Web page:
THE LINE DIMENSION, FOUNDATION OF MOVEMENT, AND ANIMAL NEUROPHYSIOLOGY
The emergence of movement can be considered as the evolution of life from its origin where it persisted at a point in time to a state where it could move. Initially, this was restricted to a single dimension, in essence, movement along a line. The first iterations were variants of expansion and contraction of the core of the organism. A slug exemplifies this type of movement. The required sensory and cognitive elements facilitating this method of movement are foundational, expressing an intention no more complex than a simple directive to move, based on the gamble that there are more energetic resources to be gained than expended from the energetic investment. As these creations are the foundation of all of the more complex forms of Animals that have existed, they were quite right to gamble on the benefits of movement.
Evolving from spatially dimensionless persistence to spatial dimensional expression is truly a paradigm shift. It is hard to visualize how the creative force of the Living System could gamble the immense investment of resources for a potential energetic gain that transformation into creatures that move required. Living Things must have exceedingly mastered the point dimension (Time) to invest in the extensive experimentation to test for another dimensional opportunity. The energetic “hump” between the temporal and spatial dimensions took billions of years to traverse, but once crossed resulted in the explosion of animal forms we observe in the fossil record.
Here is a fun article from Science Magazine that talks about what it was like for our ancestors at the beginning of the era of animals:
SAVING FOSSIL HILL
Linear movement is discussed here within two distinct evolutionary paradigms. In this section on animals, linear movement is foundational, purely reflexive, and based on sensing conditions at the boundary of the organism. However, linear movement evolved to much greater levels of complexity, which are discussed in the next section on Vertebrates, where movement is much more complex, intentional and integrates visual processing.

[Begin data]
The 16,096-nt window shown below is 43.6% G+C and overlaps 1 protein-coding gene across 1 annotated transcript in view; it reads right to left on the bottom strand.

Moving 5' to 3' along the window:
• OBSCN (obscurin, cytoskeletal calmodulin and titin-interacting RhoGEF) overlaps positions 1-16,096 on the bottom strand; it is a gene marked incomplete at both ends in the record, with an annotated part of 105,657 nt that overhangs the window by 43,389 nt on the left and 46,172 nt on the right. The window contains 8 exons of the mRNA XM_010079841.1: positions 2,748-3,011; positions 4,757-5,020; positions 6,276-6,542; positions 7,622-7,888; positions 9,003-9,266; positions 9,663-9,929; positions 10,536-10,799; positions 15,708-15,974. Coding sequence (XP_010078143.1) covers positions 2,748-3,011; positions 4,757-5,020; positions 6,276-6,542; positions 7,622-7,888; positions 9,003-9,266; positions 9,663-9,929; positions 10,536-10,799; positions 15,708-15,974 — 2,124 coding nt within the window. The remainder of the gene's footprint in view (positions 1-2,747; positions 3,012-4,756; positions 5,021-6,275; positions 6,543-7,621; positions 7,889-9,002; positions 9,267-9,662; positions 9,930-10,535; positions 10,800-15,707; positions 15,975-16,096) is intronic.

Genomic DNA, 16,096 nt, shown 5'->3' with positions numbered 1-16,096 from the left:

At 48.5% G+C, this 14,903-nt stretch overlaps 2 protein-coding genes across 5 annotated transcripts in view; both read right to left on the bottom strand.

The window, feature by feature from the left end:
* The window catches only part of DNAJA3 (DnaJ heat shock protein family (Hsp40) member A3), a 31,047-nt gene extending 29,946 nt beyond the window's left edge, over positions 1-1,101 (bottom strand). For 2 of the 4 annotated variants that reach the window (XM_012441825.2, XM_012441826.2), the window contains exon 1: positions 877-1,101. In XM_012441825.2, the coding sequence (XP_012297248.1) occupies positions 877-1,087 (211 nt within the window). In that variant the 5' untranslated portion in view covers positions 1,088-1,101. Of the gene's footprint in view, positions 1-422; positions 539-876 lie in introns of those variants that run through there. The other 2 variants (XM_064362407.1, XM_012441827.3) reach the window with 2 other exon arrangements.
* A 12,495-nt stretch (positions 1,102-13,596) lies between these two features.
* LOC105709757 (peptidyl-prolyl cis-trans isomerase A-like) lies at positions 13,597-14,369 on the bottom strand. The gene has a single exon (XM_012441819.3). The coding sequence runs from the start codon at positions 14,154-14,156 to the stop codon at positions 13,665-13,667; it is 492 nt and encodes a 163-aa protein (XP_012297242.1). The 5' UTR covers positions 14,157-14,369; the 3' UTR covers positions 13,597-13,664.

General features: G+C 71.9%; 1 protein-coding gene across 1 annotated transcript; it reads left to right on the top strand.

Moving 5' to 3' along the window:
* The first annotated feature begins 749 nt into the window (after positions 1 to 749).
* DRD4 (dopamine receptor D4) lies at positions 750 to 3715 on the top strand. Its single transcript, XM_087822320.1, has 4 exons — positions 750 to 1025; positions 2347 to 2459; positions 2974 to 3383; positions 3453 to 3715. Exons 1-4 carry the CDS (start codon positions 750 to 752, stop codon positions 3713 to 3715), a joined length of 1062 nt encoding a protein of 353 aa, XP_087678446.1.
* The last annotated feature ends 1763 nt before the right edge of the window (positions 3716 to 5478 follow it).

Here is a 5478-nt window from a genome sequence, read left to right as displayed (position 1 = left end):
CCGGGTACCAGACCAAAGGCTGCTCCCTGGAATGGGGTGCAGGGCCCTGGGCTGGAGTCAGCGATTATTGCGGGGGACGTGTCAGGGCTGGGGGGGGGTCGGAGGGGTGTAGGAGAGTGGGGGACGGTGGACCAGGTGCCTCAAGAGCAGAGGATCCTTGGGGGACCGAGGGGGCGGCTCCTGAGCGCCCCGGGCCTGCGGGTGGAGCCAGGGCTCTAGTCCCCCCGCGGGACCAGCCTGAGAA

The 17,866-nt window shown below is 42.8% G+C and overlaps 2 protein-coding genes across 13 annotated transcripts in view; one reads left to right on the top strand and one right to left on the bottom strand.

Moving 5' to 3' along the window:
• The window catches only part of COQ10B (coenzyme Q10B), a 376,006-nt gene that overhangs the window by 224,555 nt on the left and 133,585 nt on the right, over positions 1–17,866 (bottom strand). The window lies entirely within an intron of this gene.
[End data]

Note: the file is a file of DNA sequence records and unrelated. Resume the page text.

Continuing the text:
Movement is perhaps the single largest evolutionary leap and required the development of specialized tissues for both movement (muscle tissue/Mesoderm) and tissues to figure out the most primitive sensing and cognition – the how/where/why of action (nerve tissue/Ectoderm). These tissues overlay and are supported by the core Endoderm, which is the origin cellular form most closely related to All Living Things. These specialized tissue types, in turn, support the Endoderm by enabling access to new sources of energy and novel tactics for reproduction. These tissue types are elemental to the neurophysiology of animals, and express in us in visible ratios:
DISCUSSION ON MOVEMENT
Movement requires not only some form of actuation of movement but also some form of control mechanism. The origins of our mechanisms of control are still embedded in our neurophysiology as our primitive reflexes. This is discussed here:
Although Movement has continued to evolve more complex expressions (consider the complex motor functions of a Pianist), it’s origins are expressed in the root of all animals. Discussion of movement as expressed in our neurophysiology as well as our evolutionary lineage:
and an overview of our core functions of movement, which are established upon movement along a line:
Another model for studying the framework within which our lineage evolved is to make distinctions about the themes of each evolutionary leap. These distinctions are discussed here as Archetypes. The Archetype which correlates to the emergence of animals is described here as the:
The protective responses of original animals expressed as freeze or contraction of the core. This mechanism is still expressed in our neurophysiology as our Fear/Paralysis reflex, or Freeze. Discussion on this here:
NEXT EVOLUTIONARY LEAP IN OUR HUMAN JOURNEY